The Saints were people who used their freedom to choose a path for themselves that the secular world and even the Church of their time found incomprehensible. These movers and shakers of the spiritual life were so willfully determined on the pursuit of holiness that they disturbed the people with whom they came into contact. Their success in living heroic virtue can be credited to God’s grace guaranteeing their freedom to use their free will and reason to decide what they wanted. In each case, their decisions led to lives of heroic virtue worthy of emulation.
I read the life of St. Teresa of Avila and see a woman to whom I can relate on a very deep level. She was intelligent, educated and for most of her life did as she pleased. Even her entry into the monastery of the Incarnation was her own decision, her own choice, what she wanted. Without giving up her free will she responded to God’s grace in her life as she made her choices about who she wanted to be, how she wanted to live, what made sense to her to embrace as her own. She chose Christ, she chose the Carmel, she chose to study her faith, to pray for hours, and to seek out holy priests as her confessors so she could grow more holy. She chose her life and her choices inspired an entire new branch to her order.
She was by no means the only example of Willful Holiness. A popular Saint, generally misrepresented as a softhearted animal lover, was a wealthy man’s son whose goal was glory in the crusades. He was sidetracked when he discovered that the battle to become holy was the greater challenge. In his own lifetime his decision to live a life of poverty disturbed his family and the Church. St. Francis’ way was a crusade for holiness. His path rocked his world and led him to found an order that included men whose tough masculinity was evidenced by their walking from the eastern shores of Mexico to Mexico City –bare footed– helping to convert Mexico.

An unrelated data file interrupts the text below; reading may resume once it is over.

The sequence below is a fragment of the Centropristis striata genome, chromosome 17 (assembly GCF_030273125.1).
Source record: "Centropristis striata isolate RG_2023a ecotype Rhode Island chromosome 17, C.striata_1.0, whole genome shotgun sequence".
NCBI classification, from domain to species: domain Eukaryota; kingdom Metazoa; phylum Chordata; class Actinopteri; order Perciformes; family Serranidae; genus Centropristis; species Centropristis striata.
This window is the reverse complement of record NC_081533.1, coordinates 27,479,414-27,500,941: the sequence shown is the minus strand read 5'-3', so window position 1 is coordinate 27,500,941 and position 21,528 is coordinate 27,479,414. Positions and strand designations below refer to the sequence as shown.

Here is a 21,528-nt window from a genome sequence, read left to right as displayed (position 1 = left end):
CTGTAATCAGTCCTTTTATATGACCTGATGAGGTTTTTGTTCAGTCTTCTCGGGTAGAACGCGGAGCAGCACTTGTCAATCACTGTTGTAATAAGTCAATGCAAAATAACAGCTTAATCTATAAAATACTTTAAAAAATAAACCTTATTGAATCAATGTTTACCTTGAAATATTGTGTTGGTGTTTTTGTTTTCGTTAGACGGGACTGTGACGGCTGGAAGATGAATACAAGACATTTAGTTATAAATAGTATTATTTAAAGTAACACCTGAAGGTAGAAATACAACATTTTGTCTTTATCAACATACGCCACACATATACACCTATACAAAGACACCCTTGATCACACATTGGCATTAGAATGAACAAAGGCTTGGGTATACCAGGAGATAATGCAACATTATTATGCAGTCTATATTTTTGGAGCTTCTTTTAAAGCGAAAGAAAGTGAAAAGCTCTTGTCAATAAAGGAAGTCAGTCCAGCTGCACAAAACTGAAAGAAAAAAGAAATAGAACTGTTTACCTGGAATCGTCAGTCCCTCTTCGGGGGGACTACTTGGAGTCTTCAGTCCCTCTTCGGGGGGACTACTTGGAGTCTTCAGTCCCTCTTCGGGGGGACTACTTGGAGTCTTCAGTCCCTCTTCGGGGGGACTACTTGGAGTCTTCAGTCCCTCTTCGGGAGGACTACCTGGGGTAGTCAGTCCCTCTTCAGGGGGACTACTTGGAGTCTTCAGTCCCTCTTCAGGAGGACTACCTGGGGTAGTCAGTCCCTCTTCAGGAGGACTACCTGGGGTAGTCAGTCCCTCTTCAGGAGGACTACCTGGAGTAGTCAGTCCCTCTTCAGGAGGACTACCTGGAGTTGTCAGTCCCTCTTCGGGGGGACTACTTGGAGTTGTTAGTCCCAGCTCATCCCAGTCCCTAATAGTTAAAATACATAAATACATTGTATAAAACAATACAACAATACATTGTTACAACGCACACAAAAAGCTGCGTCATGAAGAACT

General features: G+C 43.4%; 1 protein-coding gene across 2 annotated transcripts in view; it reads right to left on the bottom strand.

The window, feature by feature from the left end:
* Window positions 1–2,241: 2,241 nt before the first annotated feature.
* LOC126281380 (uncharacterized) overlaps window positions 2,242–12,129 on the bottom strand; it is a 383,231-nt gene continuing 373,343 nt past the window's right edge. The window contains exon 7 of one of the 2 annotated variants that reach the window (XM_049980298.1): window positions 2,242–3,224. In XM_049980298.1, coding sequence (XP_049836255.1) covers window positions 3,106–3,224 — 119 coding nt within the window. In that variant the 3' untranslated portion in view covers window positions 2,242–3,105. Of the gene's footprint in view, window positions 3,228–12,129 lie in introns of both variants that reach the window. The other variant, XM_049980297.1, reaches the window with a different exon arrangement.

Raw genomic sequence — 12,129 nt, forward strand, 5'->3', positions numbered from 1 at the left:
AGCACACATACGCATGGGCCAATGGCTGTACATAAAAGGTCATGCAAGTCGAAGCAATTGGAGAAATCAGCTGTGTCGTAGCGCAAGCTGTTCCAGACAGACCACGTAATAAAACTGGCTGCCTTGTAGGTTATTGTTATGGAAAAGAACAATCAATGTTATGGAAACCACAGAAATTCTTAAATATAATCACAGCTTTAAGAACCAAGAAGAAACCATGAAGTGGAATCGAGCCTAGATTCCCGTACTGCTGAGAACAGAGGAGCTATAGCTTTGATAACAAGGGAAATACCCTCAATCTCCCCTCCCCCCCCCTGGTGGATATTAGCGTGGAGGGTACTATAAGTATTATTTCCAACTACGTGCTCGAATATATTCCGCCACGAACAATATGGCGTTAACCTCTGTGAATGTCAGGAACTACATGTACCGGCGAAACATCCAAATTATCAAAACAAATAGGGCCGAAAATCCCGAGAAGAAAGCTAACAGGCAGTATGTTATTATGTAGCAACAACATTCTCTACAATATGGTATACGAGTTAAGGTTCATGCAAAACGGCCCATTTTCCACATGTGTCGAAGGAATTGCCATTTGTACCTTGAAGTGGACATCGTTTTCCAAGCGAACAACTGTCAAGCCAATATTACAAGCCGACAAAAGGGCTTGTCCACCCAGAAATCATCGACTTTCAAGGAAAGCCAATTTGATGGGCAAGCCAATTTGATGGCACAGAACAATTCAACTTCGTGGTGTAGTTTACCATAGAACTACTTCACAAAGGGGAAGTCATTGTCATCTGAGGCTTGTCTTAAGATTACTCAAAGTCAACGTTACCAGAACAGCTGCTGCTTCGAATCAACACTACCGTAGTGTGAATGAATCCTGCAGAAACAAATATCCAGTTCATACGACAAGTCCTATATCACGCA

St. Catharine of Alexandria determined to follow Christ with the greatest perfection after studying philosophy. She was famous for the quality of her intellect. She did not choose her Catholic heroism blindly but as a scholar and a woman of independence in an era when that was rare. Many urged her to marry but she chose differently. She could have married, she had no limit of suitors of excellent character and wealth, but she saw that none would satisfy her desire to do “it my way” except to espouse herself to Christ.
St. Josemaria Escriva spoke of holy audacity as that boldness to live the Catholic Faith with determination and boldness even in the face of a culture that was deeply and violently opposed to Catholicism. He could have chosen a path to a successful career. Many of those whose chosen way turns out to be in the way of Opus Dei are successful, educated and determined to be able to live a life pleasing to God. They too will sing, “I did it my way” and if they succeed in their goal of holiness in the ordinary secular world, that way will follow the way of Christ’s will.
I hope to emulate their examples in my own life.
Today’s Saint: St. John Bosco started with catechism classes on the streets of his city for the kids who had nothing, and eventually built schools to help the boys in particular grow up to be productive men rather than criminals.